Top 10 Free Things to Do in Manchester
There are plenty of free things to do in Manchester, so you won’t be short of options if you’re travelling on a budget. Even though you don’t have to pay to visit these attractions, they are still well worth a visit and offer some of the best days out in the city. Here are our top 10 favourite things to do in Manchester that won’t cost you a penny:
1. Museum of Science and Industry (Liverpool Road, M3 4FP)
Museum of Science and Industry Exterior ©Museum of Science and Industry
The Museum of Science and Industry (MOSI) on Liverpool Road showcases Manchester’s history at the frontiers of Science and Industry, with exhibitions dedicated to the city’s role in the industrial revolution, early computing, and atomic theory. One of the buildings on the site is the former Liverpool Road Station, one terminus of the world’s first intercity passenger railway that connected Manchester and Liverpool. Most importantly, it is free entry, although donations are welcomed.
2. National Football Museum (Cathedral Gardens, M4 3BG)
The National Football Museum in Cathedral Gardens is one of the most visually striking buildings in the city. It houses the world’s most important collection of football related artefacts and memorabilia, ranging from the roots of the beautiful game to the present day. For any football fan, whether a casual or a die-hard, the National Football Museum should be on their Manchester itinerary.
3. Imperial War Museum North (Trafford Wharf Road, M17 1TZ)
Another visually-striking building, the shard of the Imperial War Museum North at Salford Quays tells the story of warfare from the First World War until the present day. The powerful stories of those affected by the horrors of war across more than 100 years of Commonwealth history are told through the exhibits and storyboards.
4. People’s History Museum (Left Bank, Spinningfields, M3 3ER)
Manchester has a proud history of liberal and radical politics; the city is often thought of as the most anti-Establishment city in the UK. The People’s History Museum is the national museum of democracy documenting the history of democracy’s development in Britain and the people’s fight for the right of fair and equal representation. Get in touch with your inner radical and head down for some people power.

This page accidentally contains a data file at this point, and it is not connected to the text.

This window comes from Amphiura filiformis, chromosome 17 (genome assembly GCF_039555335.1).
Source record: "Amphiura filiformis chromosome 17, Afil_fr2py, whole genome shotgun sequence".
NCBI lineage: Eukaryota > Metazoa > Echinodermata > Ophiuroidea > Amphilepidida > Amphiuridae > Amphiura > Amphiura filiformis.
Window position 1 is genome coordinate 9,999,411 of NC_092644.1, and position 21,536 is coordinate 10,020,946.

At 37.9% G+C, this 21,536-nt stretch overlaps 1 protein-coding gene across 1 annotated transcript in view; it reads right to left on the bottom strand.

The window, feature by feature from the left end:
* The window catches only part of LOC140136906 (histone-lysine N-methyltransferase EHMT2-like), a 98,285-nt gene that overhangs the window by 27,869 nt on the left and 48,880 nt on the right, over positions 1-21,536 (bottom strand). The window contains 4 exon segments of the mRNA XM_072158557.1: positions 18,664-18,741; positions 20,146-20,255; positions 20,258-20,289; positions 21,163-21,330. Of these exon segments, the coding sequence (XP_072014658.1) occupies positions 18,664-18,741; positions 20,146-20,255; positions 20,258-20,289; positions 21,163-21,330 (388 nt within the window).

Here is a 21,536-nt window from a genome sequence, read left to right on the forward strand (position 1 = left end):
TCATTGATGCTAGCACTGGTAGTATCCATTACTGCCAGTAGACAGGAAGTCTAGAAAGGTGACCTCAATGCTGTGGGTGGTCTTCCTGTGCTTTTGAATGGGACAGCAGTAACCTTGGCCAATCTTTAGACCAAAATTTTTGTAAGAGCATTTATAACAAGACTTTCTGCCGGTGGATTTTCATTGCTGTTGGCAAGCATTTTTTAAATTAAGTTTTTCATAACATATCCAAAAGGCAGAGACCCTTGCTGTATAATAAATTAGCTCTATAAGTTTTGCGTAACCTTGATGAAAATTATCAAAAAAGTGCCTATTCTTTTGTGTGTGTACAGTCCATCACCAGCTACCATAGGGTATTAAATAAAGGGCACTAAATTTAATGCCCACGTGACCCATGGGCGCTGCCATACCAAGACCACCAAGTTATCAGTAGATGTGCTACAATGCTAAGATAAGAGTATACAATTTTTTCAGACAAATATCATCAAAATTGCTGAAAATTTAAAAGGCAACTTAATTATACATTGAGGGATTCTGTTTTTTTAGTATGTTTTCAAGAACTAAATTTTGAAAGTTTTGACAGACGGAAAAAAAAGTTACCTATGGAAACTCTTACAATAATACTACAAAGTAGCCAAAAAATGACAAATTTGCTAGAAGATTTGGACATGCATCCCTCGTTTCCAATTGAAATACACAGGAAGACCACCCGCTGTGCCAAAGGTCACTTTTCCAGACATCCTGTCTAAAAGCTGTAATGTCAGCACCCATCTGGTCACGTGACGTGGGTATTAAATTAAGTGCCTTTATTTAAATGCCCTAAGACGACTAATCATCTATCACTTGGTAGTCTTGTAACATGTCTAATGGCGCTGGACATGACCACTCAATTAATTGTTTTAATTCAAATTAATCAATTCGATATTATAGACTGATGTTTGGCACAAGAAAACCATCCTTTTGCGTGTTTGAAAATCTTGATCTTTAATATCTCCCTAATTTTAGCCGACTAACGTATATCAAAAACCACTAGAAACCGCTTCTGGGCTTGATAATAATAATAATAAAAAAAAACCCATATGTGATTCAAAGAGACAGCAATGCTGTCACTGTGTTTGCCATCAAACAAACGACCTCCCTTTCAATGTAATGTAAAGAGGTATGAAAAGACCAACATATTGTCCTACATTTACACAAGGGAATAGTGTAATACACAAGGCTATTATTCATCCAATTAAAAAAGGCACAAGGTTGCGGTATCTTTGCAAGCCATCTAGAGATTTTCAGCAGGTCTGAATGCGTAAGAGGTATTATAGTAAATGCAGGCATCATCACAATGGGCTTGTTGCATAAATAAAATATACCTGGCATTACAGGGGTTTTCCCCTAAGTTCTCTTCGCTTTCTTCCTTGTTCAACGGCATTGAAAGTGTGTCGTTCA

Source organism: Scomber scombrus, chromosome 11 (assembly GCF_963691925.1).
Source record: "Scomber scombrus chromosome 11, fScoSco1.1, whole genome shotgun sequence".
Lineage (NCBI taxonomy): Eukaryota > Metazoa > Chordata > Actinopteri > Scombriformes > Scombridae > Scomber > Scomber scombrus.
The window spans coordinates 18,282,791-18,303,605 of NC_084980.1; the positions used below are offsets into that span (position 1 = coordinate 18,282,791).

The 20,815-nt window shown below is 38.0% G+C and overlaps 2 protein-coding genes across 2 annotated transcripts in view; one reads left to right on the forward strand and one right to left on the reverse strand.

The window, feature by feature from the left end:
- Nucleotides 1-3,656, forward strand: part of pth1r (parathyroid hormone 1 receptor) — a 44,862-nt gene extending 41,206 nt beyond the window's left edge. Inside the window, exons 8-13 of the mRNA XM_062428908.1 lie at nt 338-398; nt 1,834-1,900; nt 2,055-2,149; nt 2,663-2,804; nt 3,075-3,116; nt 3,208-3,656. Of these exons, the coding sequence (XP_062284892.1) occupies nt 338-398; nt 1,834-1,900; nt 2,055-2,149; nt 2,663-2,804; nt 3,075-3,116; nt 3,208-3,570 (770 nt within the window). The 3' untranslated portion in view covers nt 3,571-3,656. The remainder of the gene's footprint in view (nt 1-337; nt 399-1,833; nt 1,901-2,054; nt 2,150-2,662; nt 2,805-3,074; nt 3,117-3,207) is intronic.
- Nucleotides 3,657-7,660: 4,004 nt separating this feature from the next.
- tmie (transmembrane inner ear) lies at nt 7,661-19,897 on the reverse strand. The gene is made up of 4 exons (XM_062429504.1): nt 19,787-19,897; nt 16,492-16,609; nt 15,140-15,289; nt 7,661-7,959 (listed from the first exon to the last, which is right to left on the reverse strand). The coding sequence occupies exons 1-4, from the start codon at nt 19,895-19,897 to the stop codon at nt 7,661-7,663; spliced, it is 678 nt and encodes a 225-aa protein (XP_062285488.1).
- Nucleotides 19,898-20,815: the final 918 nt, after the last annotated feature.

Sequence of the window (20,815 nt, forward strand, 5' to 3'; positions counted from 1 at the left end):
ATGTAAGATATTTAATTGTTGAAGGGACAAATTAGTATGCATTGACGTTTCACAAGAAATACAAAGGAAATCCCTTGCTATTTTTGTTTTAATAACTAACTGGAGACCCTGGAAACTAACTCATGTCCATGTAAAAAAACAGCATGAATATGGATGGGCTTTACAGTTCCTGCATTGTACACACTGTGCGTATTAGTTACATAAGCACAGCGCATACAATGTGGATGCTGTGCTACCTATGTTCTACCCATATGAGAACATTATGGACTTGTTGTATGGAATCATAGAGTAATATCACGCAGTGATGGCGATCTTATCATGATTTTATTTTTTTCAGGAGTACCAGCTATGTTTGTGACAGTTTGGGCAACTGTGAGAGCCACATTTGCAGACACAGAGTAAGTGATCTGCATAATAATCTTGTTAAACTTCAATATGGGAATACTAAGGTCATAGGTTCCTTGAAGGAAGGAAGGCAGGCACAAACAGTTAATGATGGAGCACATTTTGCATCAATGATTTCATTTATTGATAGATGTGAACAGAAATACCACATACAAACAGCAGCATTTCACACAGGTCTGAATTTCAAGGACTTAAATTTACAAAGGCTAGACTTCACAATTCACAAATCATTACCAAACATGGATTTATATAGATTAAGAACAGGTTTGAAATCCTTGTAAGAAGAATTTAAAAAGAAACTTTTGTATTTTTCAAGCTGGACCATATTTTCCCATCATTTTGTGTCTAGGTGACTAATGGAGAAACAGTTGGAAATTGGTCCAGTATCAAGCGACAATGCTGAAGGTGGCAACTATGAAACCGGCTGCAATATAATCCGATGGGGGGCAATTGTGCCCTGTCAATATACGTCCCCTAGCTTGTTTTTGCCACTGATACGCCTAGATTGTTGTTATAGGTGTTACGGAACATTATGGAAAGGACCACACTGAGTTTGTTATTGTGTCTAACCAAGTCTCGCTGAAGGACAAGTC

5. Manchester Museum (Oxford Road, M13 9PL)
The Manchester Museum, housed within the University of Manchester, is the UK’s leading University museum. Its collections consist of over 4-million items that span millennia across disciplines from natural history to technology. Highlights include the Ancient Egyptian mummies, dinosaur skeletons and the vivarium showcasing some of the UK’s most critically endangered species.
6. Whitworth Art Gallery (Oxford Road, M15 6ER)
The Whitworth Art Gallery is also part of the University of Manchester. Set in the peaceful Whitworth Park, a little further up the road from Manchester Museum, it houses collections of historic fine art, modern and contemporary pieces, and textiles. Whitworth Park is home to several important pieces of sculpture. A visit to the Whitworth is a relaxing way to spend an afternoon, with its beautiful galleries, excellent café with views over the park and the opportunity to wander in the park’s grounds.
7. Manchester Art Gallery (Mosley Street, M2 3JL)
Located in the city centre, near St Peter’s Square, Manchester Art Gallery is one of the UK’s leading art museums. Its collection comprises of over 25,000 pieces of historic fine art, international contemporary art and decorative art. The gallery is famous for its collection of 19th Century British paintings, notably the Pre-Raphaelite works, and is a must-visit for any art buffs.
8. The Lowry (The Quays, M50 3AZ)
The Lowry was the first building built in the process of regenerating the former Manchester Docks at Salford Quays, long before ITV and the BBC moved in. Although you would have to pay to see a show in one of the three theatres, The Lowry Galleries are free to enter. The Galleries showcase the works of LS Lowry, the much-loved local artist famous for his stick figures, alongside exhibitions of other artists’ work that change throughout the year.
9. John Rylands Library (Deansgate, M3 3EH)
John Rylands Library is a Neo-Gothic building on Deansgate that stands in striking contrast to the neighbouring ultra-modern towers of Spinningfields. The building looks nothing like a library from outside, but within there is a spectacular reading room and an impressive collection of books, including the oldest known fragment of the New Testament.
10. Castlefield (Castle Street, M3 4LZ)
It was in Castlefield that Manchester began, when the Romans founded the fort of Mamucium; some of the walls are still visible today. It was also the terminus for the world’s first wholly man-made waterway, the Bridgewater Canal, 1700 years later. Nowadays it is the best place in Manchester to enjoy the elusive British sunshine, with several bars and restaurants that have plenty of outdoor seating with fine views of the canal and surrounding buildings.